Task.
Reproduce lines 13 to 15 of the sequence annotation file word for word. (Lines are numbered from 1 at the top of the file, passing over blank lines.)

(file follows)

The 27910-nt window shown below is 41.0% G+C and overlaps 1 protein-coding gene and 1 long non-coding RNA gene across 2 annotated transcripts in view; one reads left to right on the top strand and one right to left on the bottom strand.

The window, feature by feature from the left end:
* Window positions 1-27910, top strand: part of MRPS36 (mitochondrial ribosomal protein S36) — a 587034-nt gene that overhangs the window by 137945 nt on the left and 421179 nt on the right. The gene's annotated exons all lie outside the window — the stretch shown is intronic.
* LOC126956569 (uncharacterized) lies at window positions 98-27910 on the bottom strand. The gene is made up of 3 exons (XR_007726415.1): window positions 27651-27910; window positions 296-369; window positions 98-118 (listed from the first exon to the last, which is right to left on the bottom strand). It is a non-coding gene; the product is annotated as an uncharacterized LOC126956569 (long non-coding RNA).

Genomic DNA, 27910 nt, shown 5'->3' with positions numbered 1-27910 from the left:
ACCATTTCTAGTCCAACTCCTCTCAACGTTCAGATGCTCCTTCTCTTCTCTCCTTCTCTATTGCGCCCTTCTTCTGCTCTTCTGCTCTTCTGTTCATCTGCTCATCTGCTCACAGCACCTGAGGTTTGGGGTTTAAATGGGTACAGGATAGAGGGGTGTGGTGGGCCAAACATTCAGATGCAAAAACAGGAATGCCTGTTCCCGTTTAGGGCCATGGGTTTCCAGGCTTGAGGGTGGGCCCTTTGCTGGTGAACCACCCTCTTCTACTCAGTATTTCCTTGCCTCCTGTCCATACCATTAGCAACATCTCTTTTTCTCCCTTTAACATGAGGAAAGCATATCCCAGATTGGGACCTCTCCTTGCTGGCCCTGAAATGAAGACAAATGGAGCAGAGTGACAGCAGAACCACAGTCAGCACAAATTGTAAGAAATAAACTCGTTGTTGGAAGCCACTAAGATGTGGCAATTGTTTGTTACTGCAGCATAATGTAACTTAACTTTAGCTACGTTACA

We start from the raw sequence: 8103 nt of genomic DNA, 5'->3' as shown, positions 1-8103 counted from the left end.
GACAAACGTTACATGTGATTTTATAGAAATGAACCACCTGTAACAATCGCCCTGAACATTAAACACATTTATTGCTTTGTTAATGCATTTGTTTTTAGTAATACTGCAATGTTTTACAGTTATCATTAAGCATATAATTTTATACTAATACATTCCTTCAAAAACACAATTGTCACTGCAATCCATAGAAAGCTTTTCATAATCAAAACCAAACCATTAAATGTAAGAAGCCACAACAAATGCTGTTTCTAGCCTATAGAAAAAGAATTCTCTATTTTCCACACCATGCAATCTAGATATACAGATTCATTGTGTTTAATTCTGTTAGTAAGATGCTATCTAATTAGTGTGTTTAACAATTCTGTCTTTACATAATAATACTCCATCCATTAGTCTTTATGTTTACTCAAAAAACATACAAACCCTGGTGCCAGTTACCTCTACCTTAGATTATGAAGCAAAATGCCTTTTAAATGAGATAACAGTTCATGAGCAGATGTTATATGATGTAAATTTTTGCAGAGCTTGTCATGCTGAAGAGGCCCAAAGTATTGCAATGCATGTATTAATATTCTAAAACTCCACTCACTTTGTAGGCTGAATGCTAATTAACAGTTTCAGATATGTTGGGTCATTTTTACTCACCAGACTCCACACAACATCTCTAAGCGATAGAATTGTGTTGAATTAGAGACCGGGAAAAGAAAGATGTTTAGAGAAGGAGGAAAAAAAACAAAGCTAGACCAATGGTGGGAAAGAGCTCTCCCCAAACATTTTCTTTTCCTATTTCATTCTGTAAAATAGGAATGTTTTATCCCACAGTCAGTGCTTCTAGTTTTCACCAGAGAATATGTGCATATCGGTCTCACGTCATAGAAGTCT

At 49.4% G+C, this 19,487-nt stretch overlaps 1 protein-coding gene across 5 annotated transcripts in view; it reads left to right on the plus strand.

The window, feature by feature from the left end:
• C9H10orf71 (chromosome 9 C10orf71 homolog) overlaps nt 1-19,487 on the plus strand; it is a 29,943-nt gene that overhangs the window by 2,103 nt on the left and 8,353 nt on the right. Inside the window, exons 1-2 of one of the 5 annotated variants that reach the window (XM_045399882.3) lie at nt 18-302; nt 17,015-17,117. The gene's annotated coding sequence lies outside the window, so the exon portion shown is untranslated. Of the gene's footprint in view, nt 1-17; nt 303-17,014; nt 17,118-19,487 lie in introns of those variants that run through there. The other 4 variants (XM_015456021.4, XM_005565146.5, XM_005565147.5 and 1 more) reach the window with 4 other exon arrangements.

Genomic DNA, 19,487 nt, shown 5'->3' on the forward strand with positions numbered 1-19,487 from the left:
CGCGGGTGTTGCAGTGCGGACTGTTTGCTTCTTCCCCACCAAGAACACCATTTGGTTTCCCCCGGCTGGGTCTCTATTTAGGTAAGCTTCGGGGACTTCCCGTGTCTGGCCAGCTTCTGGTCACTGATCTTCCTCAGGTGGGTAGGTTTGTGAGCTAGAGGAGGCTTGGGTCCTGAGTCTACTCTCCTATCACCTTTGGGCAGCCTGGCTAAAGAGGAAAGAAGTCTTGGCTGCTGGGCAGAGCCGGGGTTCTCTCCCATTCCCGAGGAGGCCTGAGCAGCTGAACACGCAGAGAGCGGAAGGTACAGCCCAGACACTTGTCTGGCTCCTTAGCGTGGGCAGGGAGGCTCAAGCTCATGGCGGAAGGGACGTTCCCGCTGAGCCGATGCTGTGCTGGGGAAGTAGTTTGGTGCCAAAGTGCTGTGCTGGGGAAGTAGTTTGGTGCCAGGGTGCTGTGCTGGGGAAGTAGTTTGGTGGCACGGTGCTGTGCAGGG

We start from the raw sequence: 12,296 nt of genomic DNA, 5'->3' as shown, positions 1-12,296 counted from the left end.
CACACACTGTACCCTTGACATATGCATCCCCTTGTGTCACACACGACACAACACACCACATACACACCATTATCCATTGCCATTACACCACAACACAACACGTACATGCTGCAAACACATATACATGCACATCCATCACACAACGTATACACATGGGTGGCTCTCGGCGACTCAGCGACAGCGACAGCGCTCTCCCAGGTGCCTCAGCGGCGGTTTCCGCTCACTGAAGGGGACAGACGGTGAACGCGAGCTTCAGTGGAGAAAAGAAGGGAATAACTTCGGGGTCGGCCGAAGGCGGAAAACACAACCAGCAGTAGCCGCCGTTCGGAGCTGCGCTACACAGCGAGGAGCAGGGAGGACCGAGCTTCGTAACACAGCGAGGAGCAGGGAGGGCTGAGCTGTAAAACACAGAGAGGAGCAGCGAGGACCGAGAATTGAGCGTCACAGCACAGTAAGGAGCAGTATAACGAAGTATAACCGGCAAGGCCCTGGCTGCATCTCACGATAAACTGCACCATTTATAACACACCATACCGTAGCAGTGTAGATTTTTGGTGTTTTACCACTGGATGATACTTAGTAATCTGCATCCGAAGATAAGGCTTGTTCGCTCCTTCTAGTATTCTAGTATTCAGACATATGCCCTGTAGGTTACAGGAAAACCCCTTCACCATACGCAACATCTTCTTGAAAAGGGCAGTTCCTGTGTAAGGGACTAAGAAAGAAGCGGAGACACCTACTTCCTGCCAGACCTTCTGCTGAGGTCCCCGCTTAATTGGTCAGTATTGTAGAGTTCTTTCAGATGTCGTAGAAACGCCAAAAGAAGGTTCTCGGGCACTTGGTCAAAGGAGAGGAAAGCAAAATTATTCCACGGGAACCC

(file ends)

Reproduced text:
CGCGGGTGTTGCAGTGCGGACTGTTTGCTTCTTCCCCACCAAGAACACCATTTGGTTTCCCCCGGCTGGGTCTCTATTTAGGTAAGCTTCGGGGACTTCCCGTGTCTGGCCAGCTTCTGGTCACTGATCTTCCTCAGGTGGGTAGGTTTGTGAGCTAGAGGAGGCTTGGGTCCTGAGTCTACTCTCCTATCACCTTTGGGCAGCCTGGCTAAAGAGGAAAGAAGTCTTGGCTGCTGGGCAGAGCCGGGGTTCTCTCCCATTCCCGAGGAGGCCTGAGCAGCTGAACACGCAGAGAGCGGAAGGTACAGCCCAGACACTTGTCTGGCTCCTTAGCGTGGGCAGGGAGGCTCAAGCTCATGGCGGAAGGGACGTTCCCGCTGAGCCGATGCTGTGCTGGGGAAGTAGTTTGGTGCCAAAGTGCTGTGCTGGGGAAGTAGTTTGGTGCCAGGGTGCTGTGCTGGGGAAGTAGTTTGGTGGCACGGTGCTGTGCAGGG

We start from the raw sequence: 12,296 nt of genomic DNA, 5'->3' as shown, positions 1-12,296 counted from the left end.
CACACACTGTACCCTTGACATATGCATCCCCTTGTGTCACACACGACACAACACACCACATACACACCATTATCCATTGCCATTACACCACAACACAACACGTACATGCTGCAAACACATATACATGCACATCCATCACACAACGTATACACATGGGTGGCTCTCGGCGACTCAGCGACAGCGACAGCGCTCTCCCAGGTGCCTCAGCGGCGGTTTCCGCTCACTGAAGGGGACAGACGGTGAACGCGAGCTTCAGTGGAGAAAAGAAGGGAATAACTTCGGGGTCGGCCGAAGGCGGAAAACACAACCAGCAGTAGCCGCCGTTCGGAGCTGCGCTACACAGCGAGGAGCAGGGAGGACCGAGCTTCGTAACACAGCGAGGAGCAGGGAGGGCTGAGCTGTAAAACACAGAGAGGAGCAGCGAGGACCGAGAATTGAGCGTCACAGCACAGTAAGGAGCAGTATAACGAAGTATAACCGGCAAGGCCCTGGCTGCATCTCACGATAAACTGCACCATTTATAACACACCATACCGTAGCAGTGTAGATTTTTGGTGTTTTACCACTGGATGATACTTAGTAATCTGCATCCGAAGATAAGGCTTGTTCGCTCCTTCTAGTATTCTAGTATTCAGACATATGCCCTGTAGGTTACAGGAAAACCCCTTCACCATACGCAACATCTTCTTGAAAAGGGCAGTTCCTGTGTAAGGGACTAAGAAAGAAGCGGAGACACCTACTTCCTGCCAGACCTTCTGCTGAGGTCCCCGCTTAATTGGTCAGTATTGTAGAGTTCTTTCAGATGTCGTAGAAACGCCAAAAGAAGGTTCTCGGGCACTTGGTCAAAGGAGAGGAAAGCAAAATTATTCCACGGGAACCC